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27 June 2018updated 09 Sep 2021 3:54pm

What the Gosport affair reveals about clinical cultures in the NHS

More than 600 people are believed to have died because of the prescription of opioid drugs. 

By Gary Ford

On the eve of its 70th birthday, Bishop James Jones presented the NHS with a devastating report on events that happened at a community hospital in Gosport. The report’s key conclusion is that between 1989 and 2000, more than 600 people admitted to that hospital had their lives shortened by the prescription of opioid drugs without any appropriate clinical indication.

I was involved as an expert witness regarding this case for the Hampshire police in 2001. I reviewed the management of five patients and expressed concerns about the routine use of opiate and sedative drug infusions without clear indication. I commented that this suggested a culture of involuntary euthanasia on these hospital wards. I was not the first to raise such concerns. In 1991, nursing staff had alerted a hospital manager that opiates were being administered to patients who did not have pain and patients deaths were sometimes hastened unnecessarily. Eight years later, in 1999, following complaints to the police from relatives, the first independent medical expert Professor Brian Livesley was asked to review the death of one patient. He concluded that she had died from respiratory depression as a consequence of drugs administered by a syringe driver, and expressed concerns that there appeared to be a culture of inappropriate clinical practice at the hospital.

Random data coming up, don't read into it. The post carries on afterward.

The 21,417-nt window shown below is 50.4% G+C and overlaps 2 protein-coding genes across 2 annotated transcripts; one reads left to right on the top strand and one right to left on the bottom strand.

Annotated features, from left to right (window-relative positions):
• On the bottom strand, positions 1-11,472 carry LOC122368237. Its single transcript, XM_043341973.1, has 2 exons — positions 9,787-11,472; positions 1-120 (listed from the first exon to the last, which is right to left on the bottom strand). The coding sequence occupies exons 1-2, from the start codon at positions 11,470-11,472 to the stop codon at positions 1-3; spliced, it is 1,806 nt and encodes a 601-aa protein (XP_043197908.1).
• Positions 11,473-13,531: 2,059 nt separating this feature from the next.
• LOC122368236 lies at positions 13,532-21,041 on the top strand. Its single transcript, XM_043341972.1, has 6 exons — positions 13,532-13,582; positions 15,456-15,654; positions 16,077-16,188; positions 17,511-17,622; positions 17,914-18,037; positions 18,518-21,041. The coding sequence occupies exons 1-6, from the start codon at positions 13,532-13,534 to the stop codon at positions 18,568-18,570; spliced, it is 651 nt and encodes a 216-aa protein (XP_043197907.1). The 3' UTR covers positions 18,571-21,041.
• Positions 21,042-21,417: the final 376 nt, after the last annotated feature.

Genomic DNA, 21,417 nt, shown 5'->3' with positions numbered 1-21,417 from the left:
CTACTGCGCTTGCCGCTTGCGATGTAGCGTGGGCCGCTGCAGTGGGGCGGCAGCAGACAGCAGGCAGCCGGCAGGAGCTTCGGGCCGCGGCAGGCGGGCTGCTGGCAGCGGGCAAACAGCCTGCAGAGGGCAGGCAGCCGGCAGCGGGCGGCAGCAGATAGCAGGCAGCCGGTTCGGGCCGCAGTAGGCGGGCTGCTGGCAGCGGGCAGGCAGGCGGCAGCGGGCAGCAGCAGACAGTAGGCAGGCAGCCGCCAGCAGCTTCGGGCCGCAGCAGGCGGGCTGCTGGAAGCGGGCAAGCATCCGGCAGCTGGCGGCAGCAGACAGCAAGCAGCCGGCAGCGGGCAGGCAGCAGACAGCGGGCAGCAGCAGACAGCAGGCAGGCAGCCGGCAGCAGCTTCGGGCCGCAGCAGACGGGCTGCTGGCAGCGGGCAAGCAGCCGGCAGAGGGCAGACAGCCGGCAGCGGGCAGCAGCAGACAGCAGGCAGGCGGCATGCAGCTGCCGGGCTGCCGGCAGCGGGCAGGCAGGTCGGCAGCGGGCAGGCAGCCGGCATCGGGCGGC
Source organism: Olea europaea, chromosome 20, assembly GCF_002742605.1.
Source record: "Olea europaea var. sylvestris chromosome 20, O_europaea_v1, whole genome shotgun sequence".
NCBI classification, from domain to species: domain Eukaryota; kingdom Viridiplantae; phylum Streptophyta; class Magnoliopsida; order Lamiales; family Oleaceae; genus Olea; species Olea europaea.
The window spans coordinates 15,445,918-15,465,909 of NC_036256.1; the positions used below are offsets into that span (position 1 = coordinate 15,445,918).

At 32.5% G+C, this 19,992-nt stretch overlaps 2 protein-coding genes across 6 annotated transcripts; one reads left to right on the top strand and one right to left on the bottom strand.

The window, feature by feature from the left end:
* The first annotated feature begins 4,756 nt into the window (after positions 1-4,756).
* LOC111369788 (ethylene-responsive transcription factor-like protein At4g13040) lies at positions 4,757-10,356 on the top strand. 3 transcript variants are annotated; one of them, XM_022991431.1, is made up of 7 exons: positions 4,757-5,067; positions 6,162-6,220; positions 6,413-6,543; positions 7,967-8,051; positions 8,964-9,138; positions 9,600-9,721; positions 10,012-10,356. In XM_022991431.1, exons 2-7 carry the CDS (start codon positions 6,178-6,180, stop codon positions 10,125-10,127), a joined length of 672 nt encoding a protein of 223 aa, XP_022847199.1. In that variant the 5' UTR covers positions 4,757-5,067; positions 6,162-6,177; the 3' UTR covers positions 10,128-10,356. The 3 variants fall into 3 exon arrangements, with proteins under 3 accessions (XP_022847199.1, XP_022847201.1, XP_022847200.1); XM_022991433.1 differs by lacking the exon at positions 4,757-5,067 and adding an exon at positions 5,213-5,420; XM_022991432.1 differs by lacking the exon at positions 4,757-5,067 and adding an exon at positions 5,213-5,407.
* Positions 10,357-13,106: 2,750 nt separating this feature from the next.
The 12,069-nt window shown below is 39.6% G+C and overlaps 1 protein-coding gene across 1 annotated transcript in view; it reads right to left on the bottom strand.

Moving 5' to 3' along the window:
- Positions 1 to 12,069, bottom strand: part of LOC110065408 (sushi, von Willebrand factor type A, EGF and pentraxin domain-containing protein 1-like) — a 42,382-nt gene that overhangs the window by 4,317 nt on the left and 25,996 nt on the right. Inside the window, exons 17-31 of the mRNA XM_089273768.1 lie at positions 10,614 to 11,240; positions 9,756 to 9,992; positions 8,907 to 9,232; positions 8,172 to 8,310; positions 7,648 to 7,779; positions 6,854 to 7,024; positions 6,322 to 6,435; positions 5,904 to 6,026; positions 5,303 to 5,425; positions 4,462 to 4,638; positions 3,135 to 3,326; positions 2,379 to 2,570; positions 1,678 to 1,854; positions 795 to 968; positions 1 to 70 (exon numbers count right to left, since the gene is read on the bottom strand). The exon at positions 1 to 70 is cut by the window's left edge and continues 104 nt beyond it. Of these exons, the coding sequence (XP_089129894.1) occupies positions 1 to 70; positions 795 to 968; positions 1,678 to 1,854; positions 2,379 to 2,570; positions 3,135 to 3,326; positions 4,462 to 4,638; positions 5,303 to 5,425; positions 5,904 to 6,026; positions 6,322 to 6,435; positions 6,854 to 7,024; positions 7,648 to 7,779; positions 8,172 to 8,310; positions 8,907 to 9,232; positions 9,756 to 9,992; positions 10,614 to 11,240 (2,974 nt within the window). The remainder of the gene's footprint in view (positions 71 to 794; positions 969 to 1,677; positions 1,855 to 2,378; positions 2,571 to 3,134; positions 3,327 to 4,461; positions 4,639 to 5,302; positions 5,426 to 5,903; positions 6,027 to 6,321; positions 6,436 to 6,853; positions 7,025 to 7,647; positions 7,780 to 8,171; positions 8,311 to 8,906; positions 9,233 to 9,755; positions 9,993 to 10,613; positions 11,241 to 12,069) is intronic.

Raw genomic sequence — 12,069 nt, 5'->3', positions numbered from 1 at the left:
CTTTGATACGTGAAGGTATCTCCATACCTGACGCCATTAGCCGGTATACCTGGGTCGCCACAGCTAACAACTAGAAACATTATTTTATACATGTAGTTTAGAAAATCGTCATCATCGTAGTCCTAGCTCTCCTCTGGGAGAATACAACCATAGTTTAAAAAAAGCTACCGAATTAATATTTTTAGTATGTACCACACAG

It is 27 years since nursing staff first raised concerns about Gosport War Memorial Hospital for the full extent of the harm that took place to be identified. This on its own should be concerning. Even more worrying is that this identification only happened due to the persistence of family members seeking the truth. The report provides a comprehensive account of the role of individuals and organisations in this sad story. It will be rich detail for future medical historians.

We are still awaiting the outcome of an independent police investigation, not to mention the response of the Department of Health and regulatory organisations. In the meantime, here are some personal reflections on the lessons NHS organisations and health care professionals might take from the report:

1. Empower frontline NHS staff to speak out and listen to them

While there has been some progress since the 1990s in encouraging staff to raise concerns, nursing staff and other healthcare professionals often remain reluctant to express their concerns. This may be even more challenging in small community teams. The report emphasises the need to protect whistleblowers. However, we should really be working towards a culture where staff challenging their colleagues constructively is normal expected practice. Furthermore NHS senior management teams need to develop more effective skills to support the development of that culture, including within their own senior teams.

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2. Investigate the system not the individual